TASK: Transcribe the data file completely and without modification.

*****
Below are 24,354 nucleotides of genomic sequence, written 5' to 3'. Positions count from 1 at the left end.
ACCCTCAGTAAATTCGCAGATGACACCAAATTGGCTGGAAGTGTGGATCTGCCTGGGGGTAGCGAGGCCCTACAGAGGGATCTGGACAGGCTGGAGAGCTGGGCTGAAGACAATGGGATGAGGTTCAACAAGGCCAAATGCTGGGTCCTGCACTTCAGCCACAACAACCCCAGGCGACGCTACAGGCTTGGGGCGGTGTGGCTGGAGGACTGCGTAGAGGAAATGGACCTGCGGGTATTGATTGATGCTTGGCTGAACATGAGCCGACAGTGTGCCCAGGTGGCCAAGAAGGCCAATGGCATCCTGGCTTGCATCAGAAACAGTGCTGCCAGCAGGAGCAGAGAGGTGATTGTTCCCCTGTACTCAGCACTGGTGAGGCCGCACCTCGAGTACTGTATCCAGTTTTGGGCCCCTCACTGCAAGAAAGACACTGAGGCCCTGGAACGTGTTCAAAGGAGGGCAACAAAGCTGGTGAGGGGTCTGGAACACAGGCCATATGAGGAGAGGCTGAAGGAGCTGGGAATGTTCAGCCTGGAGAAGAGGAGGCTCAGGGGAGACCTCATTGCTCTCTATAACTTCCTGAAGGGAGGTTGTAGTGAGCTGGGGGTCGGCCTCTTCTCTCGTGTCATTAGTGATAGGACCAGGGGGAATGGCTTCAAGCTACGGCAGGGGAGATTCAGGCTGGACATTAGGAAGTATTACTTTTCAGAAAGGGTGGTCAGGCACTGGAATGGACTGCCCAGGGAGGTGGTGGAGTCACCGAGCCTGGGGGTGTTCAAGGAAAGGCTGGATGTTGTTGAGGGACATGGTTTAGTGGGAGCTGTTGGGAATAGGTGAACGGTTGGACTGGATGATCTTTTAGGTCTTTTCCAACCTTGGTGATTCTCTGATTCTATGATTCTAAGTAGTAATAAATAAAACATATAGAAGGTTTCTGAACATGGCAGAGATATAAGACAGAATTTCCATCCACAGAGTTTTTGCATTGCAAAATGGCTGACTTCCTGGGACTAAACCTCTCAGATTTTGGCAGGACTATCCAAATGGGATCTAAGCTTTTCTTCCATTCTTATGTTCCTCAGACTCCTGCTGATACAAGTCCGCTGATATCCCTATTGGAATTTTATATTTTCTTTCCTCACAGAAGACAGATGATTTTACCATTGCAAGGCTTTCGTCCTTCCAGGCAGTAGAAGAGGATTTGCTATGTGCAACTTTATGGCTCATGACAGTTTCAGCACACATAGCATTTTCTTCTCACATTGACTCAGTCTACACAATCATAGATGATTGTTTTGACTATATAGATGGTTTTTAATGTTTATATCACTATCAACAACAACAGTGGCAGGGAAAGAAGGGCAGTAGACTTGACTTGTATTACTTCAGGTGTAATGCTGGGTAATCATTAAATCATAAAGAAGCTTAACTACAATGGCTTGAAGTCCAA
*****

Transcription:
Below are 24,354 nucleotides of genomic sequence, written 5' to 3'. Positions count from 1 at the left end.
ACCCTCAGTAAATTCGCAGATGACACCAAATTGGCTGGAAGTGTGGATCTGCCTGGGGGTAGCGAGGCCCTACAGAGGGATCTGGACAGGCTGGAGAGCTGGGCTGAAGACAATGGGATGAGGTTCAACAAGGCCAAATGCTGGGTCCTGCACTTCAGCCACAACAACCCCAGGCGACGCTACAGGCTTGGGGCGGTGTGGCTGGAGGACTGCGTAGAGGAAATGGACCTGCGGGTATTGATTGATGCTTGGCTGAACATGAGCCGACAGTGTGCCCAGGTGGCCAAGAAGGCCAATGGCATCCTGGCTTGCATCAGAAACAGTGCTGCCAGCAGGAGCAGAGAGGTGATTGTTCCCCTGTACTCAGCACTGGTGAGGCCGCACCTCGAGTACTGTATCCAGTTTTGGGCCCCTCACTGCAAGAAAGACACTGAGGCCCTGGAACGTGTTCAAAGGAGGGCAACAAAGCTGGTGAGGGGTCTGGAACACAGGCCATATGAGGAGAGGCTGAAGGAGCTGGGAATGTTCAGCCTGGAGAAGAGGAGGCTCAGGGGAGACCTCATTGCTCTCTATAACTTCCTGAAGGGAGGTTGTAGTGAGCTGGGGGTCGGCCTCTTCTCTCGTGTCATTAGTGATAGGACCAGGGGGAATGGCTTCAAGCTACGGCAGGGGAGATTCAGGCTGGACATTAGGAAGTATTACTTTTCAGAAAGGGTGGTCAGGCACTGGAATGGACTGCCCAGGGAGGTGGTGGAGTCACCGAGCCTGGGGGTGTTCAAGGAAAGGCTGGATGTTGTTGAGGGACATGGTTTAGTGGGAGCTGTTGGGAATAGGTGAACGGTTGGACTGGATGATCTTTTAGGTCTTTTCCAACCTTGGTGATTCTCTGATTCTATGATTCTAAGTAGTAATAAATAAAACATATAGAAGGTTTCTGAACATGGCAGAGATATAAGACAGAATTTCCATCCACAGAGTTTTTGCATTGCAAAATGGCTGACTTCCTGGGACTAAACCTCTCAGATTTTGGCAGGACTATCCAAATGGGATCTAAGCTTTTCTTCCATTCTTATGTTCCTCAGACTCCTGCTGATACAAGTCCGCTGATATCCCTATTGGAATTTTATATTTTCTTTCCTCACAGAAGACAGATGATTTTACCATTGCAAGGCTTTCGTCCTTCCAGGCAGTAGAAGAGGATTTGCTATGTGCAACTTTATGGCTCATGACAGTTTCAGCACACATAGCATTTTCTTCTCACATTGACTCAGTCTACACAATCATAGATGATTGTTTTGACTATATAGATGGTTTTTAATGTTTATATCACTATCAACAACAACAGTGGCAGGGAAAGAAGGGCAGTAGACTTGACTTGTATTACTTCAGGTGTAATGCTGGGTAATCATTAAATCATAAAGAAGCTTAACTACAATGGCTTGAAGTCCAA